So where does Disney+ fit into all of this? As we discussed above, Disney owns a lot of companies. This is great for their streaming service, but bad for pretty much every other streaming service, cable, and independent media in general. Disney+ promises to have everything Disney, which now means 21st Century Fox properties too. That’s a lot of media, and all for the low monthly price of $6.99. Now compare that to Disney’s top competitor Netflix, whose standard streaming plan is twice that, at $12.99 per month, and you start to see the problems. First, Netflix is pricier than Disney because Netflix makes less of a profit than Disney does. Netflix makes a yearly revenue of $4.2 billion, but only a profit of $134 million, because the company spends most of its money on acquiring and producing new content. Compare that to Disney, which made an almost unimaginable $59.4 billion in revenue in 2018, and you see how unfair this is. Not only does Disney already own an enormous amount of properties, but it is has almost  4 times Netflix’s yearly revenue in operating budget alone (15.7 billion) to acquire and produce new content. This isn’t David vs. Goliath, this is David versus an entire army of Goliaths. While Netflix CEO Reed Hastings seemed to brush this disparity off, saying that “any one provider entering only matters on the margin” of what Netflix provides, I think he’s avoiding the real problem here, namely that Disney is not merely one provider. It holds so many movies and television shows that it is essentially hundreds of companies and identities at once, providing a platform for a five-year-old obsessed with princesses to a 40-year-old history buff to a football fan and more. Netflix, too, attracts a wide array of viewers, but it cannot hope to catch up to what Disney already owns and is willing to spend money on creating. It’s an incredibly tragic and dispiriting thought, but Disney+ could potentially spell the end of Netflix, if it doesn’t end up buying it completely.

You might be wondering why it matters if Disney+ kills Netflix. What is one streaming service over another? The issue comes down to company identity and the value placed by each company on originality and independent ideology. The difference between Disney and Netflix is that Disney is an incredibly identity-heavy brand, while Netflix is a streaming platform that is grounded in the creation of original content from a variety of individual creators. Everything made by Disney exists within Disney ideology. That’s why Marvel movies, Star Wars films, and Pixar sequels have all started to seem so indistinguishable: they have taken on the Disney identity.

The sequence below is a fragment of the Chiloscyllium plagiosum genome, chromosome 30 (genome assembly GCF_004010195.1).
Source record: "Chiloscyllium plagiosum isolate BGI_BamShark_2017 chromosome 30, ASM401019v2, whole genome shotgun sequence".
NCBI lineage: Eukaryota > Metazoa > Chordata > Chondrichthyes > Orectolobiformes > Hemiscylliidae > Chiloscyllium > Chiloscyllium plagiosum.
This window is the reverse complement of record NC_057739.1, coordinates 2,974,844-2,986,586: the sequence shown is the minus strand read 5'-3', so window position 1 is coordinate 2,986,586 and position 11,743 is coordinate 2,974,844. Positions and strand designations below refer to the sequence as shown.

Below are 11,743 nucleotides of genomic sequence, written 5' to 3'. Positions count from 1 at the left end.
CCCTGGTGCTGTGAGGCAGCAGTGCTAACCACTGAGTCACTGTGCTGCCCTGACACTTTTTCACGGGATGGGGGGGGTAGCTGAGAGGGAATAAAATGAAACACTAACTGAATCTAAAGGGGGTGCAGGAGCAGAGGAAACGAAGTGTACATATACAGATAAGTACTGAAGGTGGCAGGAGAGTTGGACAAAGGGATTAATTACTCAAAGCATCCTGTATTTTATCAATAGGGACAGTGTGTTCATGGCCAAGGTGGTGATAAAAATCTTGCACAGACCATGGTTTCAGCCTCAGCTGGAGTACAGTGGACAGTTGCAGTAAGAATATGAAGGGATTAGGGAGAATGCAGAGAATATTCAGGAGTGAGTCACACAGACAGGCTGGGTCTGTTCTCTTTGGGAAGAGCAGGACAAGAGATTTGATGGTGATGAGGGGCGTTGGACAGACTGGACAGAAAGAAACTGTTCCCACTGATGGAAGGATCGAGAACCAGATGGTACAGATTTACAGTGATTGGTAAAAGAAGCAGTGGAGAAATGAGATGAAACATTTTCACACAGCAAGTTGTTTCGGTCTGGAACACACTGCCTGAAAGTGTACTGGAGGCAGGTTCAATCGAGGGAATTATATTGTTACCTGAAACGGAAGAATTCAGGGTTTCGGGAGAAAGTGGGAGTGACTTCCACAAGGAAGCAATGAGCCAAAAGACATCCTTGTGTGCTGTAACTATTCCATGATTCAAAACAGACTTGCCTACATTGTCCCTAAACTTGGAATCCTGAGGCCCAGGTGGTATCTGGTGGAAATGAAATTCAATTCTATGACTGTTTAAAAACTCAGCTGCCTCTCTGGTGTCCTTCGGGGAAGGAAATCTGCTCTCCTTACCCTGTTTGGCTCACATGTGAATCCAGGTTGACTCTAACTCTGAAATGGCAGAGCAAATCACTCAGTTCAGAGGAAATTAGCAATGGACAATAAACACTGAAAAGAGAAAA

Disney wants to make as much profit as possible, which means appealing to as many people as possible, which means that minority tastes become irrelevant. Netflix, on the other hand, thrives on minority tastes. Do you think that Disney would produce  shows like Sense8, Bojack Horseman, or Big Mouth? Disney may claim that that they’re interested in producing the same type of adult content as Fox and FX, but we’ll see how long that lasts. FX’s chief John Landgraf even said in a Vanity Fair article that “Disney has been a very good steward of brands that it has bought” and that companies like “Pixar and Marvel have distinctive cultures” but to me, that sounds like this:Image result for dog in a burning house meme

They are their own identifiable brands, but they do not have distinctive cultures. They have been completely Disney-fied, transformed from brands into products that can be marketed en masse to international audiences. Films have transformed into sequels, which have transformed into “universes,” which is just another way of saying “endless stream of merchandising revenue.” Whatever revenue Netflix makes on merchandise is negligible compared to Disney, which is just another difference between the two companies. Merchandise and branding are at the heart of Disney, while original content is at the heart of Netflix’s.

Only time will tell what happens to Netflix once Disney+ launches, but I have a feeling it won’t be good. Until then, we can all do our part, no matter how small. Don’t buy Disney+. You’re just adding more fuel to the fire. Stay tuned for part 4 of my Disney Sucks series, in which I’ll go in-depth on Disney ideology and how it’s furthering the homogenization of American media. Stay strong, folks, and watch Netflix while you can. Only God knows how much longer it will be here.